South Carolina

 

South Carolina Foreclosure Laws

Judicial Foreclosure Available: Yes
Non-Judicial Foreclosure Available: No
Security Instruments: Mortgage
Right of Redemption Period: No
Deficiency Judgments Allowed: Yes but with Limitations
Time Frame: Varies
Public Notice: Complaint

South Carolina is a lien theory state, which means that the property will serve as security for the loan. The document that places the lien on the property is known as a mortgage. If a borrower defaults on their loan, lenders can pursue a judicial foreclosure. Non-judicial foreclosure methods are not permitted. Once a property is sold, the borrower does not have a right of redemption period to try and reclaim the property. Lenders, however, may be able to seek a deficiency judgment when the property is sold for less than what was owed on it. The borrower will be responsible for the remaining balance. The judgment varies based on the appraised value of the property.

Types of Foreclosures Allowed in South Carolina

Judicial Foreclosure

South Carolina foreclosure law allows for only the judicial foreclosure method. This type of foreclosure, also known as foreclosure by judicial sale, involves selling the defaulted property under court supervision. In order for a judicial foreclosure to be possible, no power of sale clause may be present in the loan documents.

The process begins with the lender taking legal action against the borrower in a court that has jurisdiction in the county where the property is located. If the court finds the borrower to have defaulted on their loan, it will allow the borrower some time to pay off the loan as well as any extra costs. If the borrower cannot settle the debt, the court will order the property to be sold at auction.

The guidelines for selling a defaulted property in South Carolina are as follows:

1. A notice of sale must be posted at the courthouse door in the county where the property is located (as well as at two other public places) at least three (3) weeks before the sale.

2. The notice must also be published in a newspaper that circulates where the property is located for the same amount of time.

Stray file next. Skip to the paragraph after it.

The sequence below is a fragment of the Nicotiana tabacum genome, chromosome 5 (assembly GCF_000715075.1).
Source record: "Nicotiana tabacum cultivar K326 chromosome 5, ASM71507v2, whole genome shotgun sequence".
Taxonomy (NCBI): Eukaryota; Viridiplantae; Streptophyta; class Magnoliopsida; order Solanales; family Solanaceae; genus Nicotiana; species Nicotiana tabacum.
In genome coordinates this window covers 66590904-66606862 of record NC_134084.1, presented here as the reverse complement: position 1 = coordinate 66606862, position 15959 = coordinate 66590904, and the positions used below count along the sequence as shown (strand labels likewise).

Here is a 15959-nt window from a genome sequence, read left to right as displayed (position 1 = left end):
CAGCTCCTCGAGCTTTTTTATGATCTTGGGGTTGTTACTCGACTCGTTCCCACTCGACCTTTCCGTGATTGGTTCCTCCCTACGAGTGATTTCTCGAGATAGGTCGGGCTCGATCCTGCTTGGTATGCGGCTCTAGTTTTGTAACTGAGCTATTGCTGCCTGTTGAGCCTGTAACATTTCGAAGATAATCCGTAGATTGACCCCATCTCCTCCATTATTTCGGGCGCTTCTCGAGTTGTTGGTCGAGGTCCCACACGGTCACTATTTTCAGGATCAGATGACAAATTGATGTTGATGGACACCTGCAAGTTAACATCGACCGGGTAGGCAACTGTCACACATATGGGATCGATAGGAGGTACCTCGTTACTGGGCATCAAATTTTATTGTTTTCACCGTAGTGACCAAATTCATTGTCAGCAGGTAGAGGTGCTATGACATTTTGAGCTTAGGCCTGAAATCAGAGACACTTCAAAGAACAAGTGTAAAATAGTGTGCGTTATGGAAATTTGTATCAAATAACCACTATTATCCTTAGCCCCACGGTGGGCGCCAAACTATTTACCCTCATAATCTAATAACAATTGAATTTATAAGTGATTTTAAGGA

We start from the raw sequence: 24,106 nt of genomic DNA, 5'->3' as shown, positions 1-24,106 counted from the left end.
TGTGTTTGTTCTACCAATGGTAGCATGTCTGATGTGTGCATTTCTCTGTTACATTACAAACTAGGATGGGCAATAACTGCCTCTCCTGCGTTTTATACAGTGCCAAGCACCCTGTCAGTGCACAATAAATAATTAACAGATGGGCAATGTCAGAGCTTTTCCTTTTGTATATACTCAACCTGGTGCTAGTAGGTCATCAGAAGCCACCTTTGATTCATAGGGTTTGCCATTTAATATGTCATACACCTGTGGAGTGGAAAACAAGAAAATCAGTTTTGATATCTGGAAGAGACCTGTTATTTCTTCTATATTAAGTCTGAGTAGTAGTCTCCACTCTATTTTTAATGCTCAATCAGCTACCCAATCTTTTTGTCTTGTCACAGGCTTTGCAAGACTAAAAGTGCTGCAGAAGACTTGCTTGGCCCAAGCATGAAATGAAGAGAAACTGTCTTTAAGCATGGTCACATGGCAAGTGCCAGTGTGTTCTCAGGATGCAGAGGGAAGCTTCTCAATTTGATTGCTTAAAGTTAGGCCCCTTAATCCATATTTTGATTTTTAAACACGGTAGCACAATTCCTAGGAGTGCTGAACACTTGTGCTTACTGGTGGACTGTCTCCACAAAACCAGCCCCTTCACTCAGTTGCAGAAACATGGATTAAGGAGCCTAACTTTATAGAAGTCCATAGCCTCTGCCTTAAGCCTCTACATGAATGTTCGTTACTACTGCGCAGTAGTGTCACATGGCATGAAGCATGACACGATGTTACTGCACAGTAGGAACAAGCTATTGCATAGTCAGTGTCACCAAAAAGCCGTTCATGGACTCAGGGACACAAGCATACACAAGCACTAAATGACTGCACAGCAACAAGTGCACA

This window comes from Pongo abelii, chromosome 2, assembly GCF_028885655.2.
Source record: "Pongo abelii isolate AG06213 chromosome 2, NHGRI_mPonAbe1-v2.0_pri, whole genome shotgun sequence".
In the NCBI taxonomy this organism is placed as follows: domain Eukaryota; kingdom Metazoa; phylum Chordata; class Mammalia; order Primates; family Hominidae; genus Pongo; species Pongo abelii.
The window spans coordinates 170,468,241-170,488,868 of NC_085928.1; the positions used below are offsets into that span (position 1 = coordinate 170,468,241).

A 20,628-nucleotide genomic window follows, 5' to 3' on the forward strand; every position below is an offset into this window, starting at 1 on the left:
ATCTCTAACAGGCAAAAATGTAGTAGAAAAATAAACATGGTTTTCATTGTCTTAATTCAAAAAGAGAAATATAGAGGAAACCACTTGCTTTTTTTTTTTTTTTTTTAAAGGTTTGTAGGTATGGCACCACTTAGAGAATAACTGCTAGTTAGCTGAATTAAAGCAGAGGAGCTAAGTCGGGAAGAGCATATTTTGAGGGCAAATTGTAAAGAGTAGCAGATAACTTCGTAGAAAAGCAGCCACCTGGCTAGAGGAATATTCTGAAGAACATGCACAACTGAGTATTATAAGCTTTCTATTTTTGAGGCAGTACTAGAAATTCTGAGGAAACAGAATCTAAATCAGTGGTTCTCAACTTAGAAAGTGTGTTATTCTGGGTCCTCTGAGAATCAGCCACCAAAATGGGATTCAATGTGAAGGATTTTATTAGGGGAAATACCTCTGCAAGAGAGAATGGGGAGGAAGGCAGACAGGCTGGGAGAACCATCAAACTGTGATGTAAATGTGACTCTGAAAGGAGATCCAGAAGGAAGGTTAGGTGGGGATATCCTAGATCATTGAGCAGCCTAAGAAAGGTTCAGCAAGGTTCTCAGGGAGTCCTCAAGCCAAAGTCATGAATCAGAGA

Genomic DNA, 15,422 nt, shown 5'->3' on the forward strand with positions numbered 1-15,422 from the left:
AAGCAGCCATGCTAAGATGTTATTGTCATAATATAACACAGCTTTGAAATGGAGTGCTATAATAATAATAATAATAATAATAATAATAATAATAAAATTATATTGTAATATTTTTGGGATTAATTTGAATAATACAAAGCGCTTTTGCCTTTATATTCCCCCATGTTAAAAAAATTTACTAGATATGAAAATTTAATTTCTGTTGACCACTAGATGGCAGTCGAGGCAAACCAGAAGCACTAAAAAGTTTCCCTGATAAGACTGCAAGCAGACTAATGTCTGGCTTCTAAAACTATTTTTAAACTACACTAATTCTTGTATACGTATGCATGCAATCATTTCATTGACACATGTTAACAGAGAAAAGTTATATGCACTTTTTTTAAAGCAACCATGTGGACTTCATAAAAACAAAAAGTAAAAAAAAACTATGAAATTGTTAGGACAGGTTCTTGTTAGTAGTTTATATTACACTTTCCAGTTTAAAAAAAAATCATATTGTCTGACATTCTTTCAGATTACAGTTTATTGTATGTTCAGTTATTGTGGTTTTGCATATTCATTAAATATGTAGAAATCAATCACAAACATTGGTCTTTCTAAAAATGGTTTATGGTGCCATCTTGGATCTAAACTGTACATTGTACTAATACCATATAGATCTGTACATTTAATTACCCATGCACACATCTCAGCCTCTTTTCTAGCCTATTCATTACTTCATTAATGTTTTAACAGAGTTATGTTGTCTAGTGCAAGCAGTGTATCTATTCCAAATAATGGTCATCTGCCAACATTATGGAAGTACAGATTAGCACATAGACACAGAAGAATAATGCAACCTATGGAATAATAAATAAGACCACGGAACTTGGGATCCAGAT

3. The notice must contain a description of the property, the time and location of sale, as well as the borrower and lender’s names.

4. The sale must take place at the courthouse (unless otherwise specified by the court) where the property is located by the county sheriff between 11 am and 5 pm. It must be held on the first Monday of each month, with holidays being exceptions. If the first Monday is a holiday, the sale may take place the following Tuesday. The sheriff has the right to close the bidding early.

5. Once bidding ends, the state allows the auction to stay open for thirty (30) days after the sale. During this time, anyone may place a higher bid and win the property. This process is referred to as upset bidding. If the winning bidder at the sale does not ultimately win the property, they will be issued a refund.

6. If no objections are raised three (3) months after the sale, the sale will be confirmed and the sheriff will handle the necessary deed endorsements.

7. The borrower does not have a right of redemption period.

Seeking Legal Help

Dealing with the possibility of having your home foreclosed is a devastating thought. Unfortunately, due to the current state of the economy, hundreds of thousands of homeowners are faced with the threat of foreclosure every day. However, even those who have received a notice of sale may still prevent the seizure of their home. If you have fallen behind on your mortgage or have already defaulted on your loan, seek the help of a skilled team of foreclosure attorneys in South Carolina for help right away.

With the help of an acclaimed foreclosure lawyer, you can rest assured that your property will be protected from repossession. Your paralegal will do whatever it takes to ensure you don’t lost your home and are able to work out an alternative agreement with your lender, such as mortgage modification, short sale, refinancing or even a temporary halt in payments. No matter what the plan of action, your case will end with the best possible outcome when you have an elite foreclosure attorney fighting for your rights.

Whether you defaulted due to pay cuts, job loss or any other issue, there is still time to save your home. Contact a top team of foreclosure lawyers in South Carolina today prevent your home from being repossessed.